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Lemonade in February

lemonade1Sometimes, you just want lemonade, even it’s winter. And sometimes you think hey, lemonade cake would be great, because lemonade and cake.

But that’s often where it falls apart, because most of the time, it doesn’t seem like lemonade cake recipes take into account the extra sugar you’re getting from the lemonade. They just add lemonade to the already high-sugar cake, and ugh. No one needs that. I love cake, but I also love sensible cake. This is not a contradiction. If you are going to douse your cake in liquid buttercream (oh, we’ll get there), you don’t need 3 cups of sugar in the cake itself. I promise.

This recipe differs a lot from the original, so I’m not even going to link that pink travesty. Cheeky.

THE CAKE:

1 cup butter, at room temp
1 cup granulated sugar
4 eggs
2 3/4 cups flour
2 1/4 tsp. baking powder
1/2 tsp. salt
1 cup frozen lemonade
lemon zest if you like

The sugar measurement up there is half what the original called for, and I suspect you could take it even lower, but you might need to start tweaking other measurements some at that point too.

Cream your butter and sugar until smooth, and whip in your eggs one at a time until the batter is frothy. Make sure your butter is totally smooth, because you don’t want clumps in the batter when you add the frozen lemonade, because ha, that would be a badly blended cake.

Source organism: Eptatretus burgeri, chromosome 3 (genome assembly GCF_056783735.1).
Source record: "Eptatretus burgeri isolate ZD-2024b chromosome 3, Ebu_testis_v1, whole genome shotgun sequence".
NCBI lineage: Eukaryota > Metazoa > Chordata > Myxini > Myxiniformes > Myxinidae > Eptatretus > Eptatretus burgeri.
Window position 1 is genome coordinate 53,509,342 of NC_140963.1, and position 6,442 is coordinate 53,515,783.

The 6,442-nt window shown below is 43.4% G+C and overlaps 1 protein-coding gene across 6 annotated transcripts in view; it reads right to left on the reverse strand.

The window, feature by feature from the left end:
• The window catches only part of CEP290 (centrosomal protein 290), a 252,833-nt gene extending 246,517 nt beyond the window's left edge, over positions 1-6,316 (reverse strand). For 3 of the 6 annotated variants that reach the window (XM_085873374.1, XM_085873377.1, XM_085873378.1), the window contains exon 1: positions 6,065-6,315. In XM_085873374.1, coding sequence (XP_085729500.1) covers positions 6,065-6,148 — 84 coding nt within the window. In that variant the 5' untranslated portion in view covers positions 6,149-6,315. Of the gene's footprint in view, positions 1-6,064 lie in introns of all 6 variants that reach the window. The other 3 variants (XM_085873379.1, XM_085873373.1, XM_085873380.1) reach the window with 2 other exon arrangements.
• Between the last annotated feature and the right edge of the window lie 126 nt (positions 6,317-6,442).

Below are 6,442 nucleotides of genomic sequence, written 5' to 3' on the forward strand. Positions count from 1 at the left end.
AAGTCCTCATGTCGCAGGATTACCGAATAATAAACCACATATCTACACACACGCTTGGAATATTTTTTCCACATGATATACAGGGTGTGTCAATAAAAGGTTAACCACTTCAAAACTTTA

You can sift your dry ingredients together before adding them to the wet, or not. Entirely up to you. I alternated adding the dry and adding the lemonade, making sure everything was well blended as I went. I did not lemon zest, only because I didn’t have a fresh lemon — mine are all frozen and while they keep really well for juice that way, the rind is less successful for zesting. (I am sorry, my lovely Microplane, but we shall meet again.)

Preheat your oven to 350. This is pretty low/slow temperature for cake. The original recipe called for 25-30 minutes, baking in a buttered/floured bundt pan, and I laugh at this, because your batter is going to be pretty dense and is likely not going to bake in that time. I baked mine for 30, and then added another 25. AND if I do this again, I might add more time, because there is still a smidgen of batter that didn’t bake up as I hoped.

When it’s done baking, let cool for ten minutes, then tip from pan. A little bit of my top stuck; if that happens, carefully knife/fork it out of your pan and set it in place. Your liquid buttercream is going to hold it on.

LIQUID BUTTERCREAM? Mmm.

1/2 cup butter, room temperature
powdered sugar
1/4 cup thawed lemonade

So, this might be the devil’s buttercream. It’s pretty super. This is cut in half from the original recipe (I have a tub of leftover icing in the fridge, right next to the caterpillar). If you are making a regular layer cake, I’d say the double quantity will be perfect.

But, Elise, you don’t measure your powdered sugar? I don’t. Sometimes, you add too much (even if the recipe says!) and it gets that awful sugar edge to it, where you can’t taste anything else. I find it best to experiment. Add a cup at a time, mind the consistency and taste, and see how it goes. I probably used half a bag here — but I was making the full recipe because oh, trusting me.

Beat the ingredients until smooth, and then, oh then, put the buttercream into a small pan, and allow to melt. Trust me. It won’t take long.

Hopefully you are cooling your cake on a rack that can sit over a sheet pan. Because next step, you get to drizzle your liquid buttercream all over your cake. If that doesn’t cheer up a glum February day, I’m not sure what will.

lemonade2

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